An oxygenase is any enzyme that oxidizes a substrate by transferring the oxygen from molecular oxygen O2 (as in air) to it. The oxygenases form a class of oxidoreductases; their EC number is EC 1.13 or EC 1.14.
Oxygenases were discovered in 1955 simultaneously by two groups, Osamu Hayaishi from Japan and Howard S. Mason from the US. Hayaishi was awarded the 1986 Wolf Prize in Medicine "for the discovery of the oxygenase enzymes and elucidation of their structure and biological importance."
There are two types of oxygenases:
- Monooxygenases, or mixed function oxidase, transfer one oxygen atom to the substrate, and reduce the other oxygen atom to water.
- Dioxygenases, or oxygen transferases, incorporate both atoms of molecular oxygen (O2) into the product(s) of the reaction.
Among the most important monooxygenases are the cytochrome P450 oxidases, responsible for breaking down numerous chemicals in the body.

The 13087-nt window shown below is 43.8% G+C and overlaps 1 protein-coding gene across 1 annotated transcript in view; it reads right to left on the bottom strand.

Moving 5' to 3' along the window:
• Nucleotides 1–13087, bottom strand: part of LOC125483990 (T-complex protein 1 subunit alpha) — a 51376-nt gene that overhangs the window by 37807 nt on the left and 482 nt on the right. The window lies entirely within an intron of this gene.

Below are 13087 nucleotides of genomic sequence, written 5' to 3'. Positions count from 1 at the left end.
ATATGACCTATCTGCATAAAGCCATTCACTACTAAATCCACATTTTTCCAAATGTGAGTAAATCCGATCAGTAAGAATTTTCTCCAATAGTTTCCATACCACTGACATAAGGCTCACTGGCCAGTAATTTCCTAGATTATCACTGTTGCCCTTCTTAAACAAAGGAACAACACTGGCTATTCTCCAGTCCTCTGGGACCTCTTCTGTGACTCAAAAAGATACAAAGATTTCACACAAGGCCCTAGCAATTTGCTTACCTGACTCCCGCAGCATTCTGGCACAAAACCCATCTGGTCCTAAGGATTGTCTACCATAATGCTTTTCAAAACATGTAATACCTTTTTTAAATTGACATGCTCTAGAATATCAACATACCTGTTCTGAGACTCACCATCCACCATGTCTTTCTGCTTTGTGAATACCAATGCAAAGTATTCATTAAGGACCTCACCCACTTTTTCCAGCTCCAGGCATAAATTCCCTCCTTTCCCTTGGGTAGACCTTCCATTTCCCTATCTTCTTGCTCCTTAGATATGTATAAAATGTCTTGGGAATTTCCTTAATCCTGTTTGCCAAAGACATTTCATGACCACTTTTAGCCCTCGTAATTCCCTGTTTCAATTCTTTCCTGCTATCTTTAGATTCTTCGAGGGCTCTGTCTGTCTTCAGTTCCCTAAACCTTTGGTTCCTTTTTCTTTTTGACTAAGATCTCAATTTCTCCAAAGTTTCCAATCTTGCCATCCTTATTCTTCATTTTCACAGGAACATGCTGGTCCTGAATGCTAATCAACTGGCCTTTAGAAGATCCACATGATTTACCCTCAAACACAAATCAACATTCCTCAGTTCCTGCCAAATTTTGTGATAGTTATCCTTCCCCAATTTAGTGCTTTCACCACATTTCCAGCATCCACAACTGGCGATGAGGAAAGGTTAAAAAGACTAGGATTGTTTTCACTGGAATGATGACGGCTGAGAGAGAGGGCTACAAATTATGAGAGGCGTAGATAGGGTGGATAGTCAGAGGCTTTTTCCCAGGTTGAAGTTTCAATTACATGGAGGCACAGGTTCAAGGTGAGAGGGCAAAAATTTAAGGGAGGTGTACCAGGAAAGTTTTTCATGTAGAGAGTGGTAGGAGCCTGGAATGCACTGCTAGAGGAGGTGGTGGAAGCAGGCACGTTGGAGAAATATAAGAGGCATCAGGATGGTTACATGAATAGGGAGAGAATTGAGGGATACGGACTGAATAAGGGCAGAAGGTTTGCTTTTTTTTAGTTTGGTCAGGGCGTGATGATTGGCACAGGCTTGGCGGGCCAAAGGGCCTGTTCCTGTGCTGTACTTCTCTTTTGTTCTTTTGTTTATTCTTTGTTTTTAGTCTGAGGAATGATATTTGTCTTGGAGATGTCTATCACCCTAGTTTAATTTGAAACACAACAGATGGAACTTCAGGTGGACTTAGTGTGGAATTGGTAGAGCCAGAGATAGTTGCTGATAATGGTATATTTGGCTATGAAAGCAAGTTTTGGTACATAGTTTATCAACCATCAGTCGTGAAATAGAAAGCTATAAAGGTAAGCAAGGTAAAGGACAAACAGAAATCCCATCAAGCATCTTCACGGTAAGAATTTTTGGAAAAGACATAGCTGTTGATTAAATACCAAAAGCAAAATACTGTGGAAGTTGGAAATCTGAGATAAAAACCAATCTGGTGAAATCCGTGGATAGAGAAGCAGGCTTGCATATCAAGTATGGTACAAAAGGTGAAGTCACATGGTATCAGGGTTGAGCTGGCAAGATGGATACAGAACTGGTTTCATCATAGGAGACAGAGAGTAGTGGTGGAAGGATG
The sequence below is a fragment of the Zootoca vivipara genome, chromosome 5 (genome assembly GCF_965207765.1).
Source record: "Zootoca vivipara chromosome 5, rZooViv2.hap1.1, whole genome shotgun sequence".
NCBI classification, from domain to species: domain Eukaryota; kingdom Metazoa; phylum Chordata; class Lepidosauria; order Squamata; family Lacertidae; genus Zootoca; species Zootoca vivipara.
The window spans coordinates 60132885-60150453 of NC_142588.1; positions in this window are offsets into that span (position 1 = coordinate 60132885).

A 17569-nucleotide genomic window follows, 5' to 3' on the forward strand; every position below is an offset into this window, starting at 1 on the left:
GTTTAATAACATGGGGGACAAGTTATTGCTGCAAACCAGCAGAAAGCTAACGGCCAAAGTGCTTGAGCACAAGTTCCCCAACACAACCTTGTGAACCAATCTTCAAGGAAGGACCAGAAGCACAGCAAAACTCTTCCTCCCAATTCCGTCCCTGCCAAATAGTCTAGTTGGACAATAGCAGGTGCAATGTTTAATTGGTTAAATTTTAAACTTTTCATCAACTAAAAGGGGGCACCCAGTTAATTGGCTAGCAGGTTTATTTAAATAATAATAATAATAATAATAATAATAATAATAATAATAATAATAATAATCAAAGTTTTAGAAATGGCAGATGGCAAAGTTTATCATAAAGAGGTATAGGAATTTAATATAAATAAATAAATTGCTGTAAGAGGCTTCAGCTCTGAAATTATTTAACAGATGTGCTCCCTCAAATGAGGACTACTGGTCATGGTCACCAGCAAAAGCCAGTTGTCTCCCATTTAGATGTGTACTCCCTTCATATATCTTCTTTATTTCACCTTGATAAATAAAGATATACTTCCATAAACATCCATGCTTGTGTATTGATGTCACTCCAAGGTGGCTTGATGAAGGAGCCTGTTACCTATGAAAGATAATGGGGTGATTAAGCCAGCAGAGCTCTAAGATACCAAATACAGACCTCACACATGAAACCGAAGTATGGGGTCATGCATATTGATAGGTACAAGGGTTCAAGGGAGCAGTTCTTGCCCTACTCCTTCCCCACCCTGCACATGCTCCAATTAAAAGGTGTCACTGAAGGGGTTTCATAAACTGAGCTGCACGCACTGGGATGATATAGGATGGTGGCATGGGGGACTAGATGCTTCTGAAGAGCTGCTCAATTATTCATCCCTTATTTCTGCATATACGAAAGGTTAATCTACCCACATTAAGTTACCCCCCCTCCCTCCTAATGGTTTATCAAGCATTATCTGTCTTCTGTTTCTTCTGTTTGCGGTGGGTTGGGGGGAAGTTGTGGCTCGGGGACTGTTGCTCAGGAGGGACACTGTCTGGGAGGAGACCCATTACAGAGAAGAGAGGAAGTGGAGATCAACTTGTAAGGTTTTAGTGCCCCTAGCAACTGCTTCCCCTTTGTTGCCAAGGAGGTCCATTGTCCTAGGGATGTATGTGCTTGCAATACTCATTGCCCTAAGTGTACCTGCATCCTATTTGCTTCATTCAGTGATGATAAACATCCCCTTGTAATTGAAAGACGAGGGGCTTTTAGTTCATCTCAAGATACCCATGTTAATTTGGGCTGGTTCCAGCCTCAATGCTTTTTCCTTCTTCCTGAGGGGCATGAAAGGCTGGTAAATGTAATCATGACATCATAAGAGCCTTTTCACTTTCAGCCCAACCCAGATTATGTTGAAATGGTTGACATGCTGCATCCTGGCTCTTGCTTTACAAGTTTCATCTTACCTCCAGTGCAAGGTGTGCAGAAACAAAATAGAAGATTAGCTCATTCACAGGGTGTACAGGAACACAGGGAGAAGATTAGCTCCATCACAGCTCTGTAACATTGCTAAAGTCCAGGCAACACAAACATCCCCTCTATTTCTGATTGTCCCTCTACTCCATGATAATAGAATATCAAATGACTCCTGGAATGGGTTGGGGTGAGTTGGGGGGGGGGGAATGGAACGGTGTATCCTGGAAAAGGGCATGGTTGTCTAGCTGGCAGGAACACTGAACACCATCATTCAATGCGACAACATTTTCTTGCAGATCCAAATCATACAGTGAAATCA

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- "The Medicine Prize Committee unanimously decided that the Wolf Prize in Medicine for 1986 be awarded to Osamu Hayaishi". Wolf Foundation. Retrieved May 12, 2014.
- SW, Ryter; J, Alam (April 2006). "Heme oxygenase-1/carbon monoxide: from basic science to therapeutic applications.". Department of Medicine, Division of Pulmonary, Allergy, and Critical Care Medicine, The University of Pittsburgh School of Medicine. Retrieved 15 December 2015.
- Bugg TDH (2003). "Dioxygenase enzymes: catalytic mechanisms and chemical models". Tetrahedron. 59 (36): 7075–7101. doi:10.1016/S0040-4020(03)00944-X.
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